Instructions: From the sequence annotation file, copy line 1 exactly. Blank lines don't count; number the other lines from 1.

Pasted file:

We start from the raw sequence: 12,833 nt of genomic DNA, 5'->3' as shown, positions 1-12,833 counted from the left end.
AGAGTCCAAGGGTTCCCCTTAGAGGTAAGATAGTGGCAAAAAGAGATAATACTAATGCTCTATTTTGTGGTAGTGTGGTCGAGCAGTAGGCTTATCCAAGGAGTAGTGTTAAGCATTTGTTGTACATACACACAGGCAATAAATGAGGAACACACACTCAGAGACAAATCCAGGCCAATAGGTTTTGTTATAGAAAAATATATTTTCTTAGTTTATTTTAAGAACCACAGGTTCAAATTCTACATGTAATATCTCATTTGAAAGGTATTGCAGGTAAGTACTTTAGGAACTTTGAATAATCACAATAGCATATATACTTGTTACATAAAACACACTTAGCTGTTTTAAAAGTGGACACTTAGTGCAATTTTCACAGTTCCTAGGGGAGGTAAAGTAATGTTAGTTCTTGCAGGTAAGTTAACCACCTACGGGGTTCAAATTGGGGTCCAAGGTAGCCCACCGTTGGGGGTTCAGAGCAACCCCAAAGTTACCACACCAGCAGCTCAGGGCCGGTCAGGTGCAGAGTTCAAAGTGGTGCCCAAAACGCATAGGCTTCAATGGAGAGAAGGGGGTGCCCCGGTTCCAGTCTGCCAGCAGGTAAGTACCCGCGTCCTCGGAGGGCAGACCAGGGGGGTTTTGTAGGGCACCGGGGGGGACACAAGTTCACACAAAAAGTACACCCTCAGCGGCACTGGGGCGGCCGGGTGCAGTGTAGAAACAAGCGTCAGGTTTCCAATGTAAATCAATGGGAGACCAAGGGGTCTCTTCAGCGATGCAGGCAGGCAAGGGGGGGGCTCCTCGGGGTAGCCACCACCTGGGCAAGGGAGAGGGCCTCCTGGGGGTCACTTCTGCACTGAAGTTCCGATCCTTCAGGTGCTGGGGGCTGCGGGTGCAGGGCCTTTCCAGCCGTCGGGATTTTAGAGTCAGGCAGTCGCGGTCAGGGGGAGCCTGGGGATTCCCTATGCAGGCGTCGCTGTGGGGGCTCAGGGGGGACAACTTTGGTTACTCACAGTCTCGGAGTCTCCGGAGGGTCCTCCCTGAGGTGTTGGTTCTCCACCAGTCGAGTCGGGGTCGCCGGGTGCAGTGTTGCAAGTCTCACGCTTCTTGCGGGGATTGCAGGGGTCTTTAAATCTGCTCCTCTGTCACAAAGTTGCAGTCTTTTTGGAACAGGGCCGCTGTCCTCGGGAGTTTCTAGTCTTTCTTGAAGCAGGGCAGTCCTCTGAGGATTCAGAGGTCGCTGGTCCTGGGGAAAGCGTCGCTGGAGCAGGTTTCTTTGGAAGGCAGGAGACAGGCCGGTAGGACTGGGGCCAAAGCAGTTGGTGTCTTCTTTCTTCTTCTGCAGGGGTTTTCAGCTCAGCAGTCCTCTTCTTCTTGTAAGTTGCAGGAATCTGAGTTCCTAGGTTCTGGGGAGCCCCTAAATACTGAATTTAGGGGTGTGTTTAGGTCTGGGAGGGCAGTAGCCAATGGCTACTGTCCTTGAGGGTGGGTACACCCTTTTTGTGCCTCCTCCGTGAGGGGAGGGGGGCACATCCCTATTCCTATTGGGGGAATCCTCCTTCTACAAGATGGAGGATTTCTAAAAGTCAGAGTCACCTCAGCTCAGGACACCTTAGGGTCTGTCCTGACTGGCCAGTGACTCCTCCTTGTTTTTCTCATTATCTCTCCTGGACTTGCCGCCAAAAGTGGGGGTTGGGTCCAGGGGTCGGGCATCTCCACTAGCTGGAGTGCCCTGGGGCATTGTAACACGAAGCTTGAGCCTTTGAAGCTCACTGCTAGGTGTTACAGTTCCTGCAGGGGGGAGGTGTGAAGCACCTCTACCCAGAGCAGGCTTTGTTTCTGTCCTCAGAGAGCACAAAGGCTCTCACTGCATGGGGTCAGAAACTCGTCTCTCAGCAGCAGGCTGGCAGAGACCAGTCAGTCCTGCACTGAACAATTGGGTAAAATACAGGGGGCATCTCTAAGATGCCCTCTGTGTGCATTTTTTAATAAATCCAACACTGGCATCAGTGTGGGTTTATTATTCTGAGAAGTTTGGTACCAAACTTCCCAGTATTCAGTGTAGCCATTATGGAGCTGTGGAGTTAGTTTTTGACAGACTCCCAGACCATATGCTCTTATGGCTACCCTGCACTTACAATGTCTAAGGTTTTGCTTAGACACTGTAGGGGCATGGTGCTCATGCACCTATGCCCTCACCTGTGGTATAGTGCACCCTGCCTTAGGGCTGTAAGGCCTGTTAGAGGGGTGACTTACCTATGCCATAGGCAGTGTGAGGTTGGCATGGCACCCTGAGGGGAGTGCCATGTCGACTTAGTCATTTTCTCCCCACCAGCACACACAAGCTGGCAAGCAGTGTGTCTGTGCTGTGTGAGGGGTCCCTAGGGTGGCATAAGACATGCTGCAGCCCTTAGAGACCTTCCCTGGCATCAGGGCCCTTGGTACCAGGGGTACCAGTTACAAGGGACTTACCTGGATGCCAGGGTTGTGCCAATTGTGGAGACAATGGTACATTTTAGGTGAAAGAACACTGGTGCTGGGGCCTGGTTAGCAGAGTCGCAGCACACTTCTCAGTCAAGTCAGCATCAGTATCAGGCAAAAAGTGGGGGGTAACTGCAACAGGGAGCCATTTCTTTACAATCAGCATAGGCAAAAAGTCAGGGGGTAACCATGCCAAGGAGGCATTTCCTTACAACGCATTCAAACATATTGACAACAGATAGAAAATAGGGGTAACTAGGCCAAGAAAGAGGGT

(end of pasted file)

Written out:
We start from the raw sequence: 12,833 nt of genomic DNA, 5'->3' as shown, positions 1-12,833 counted from the left end.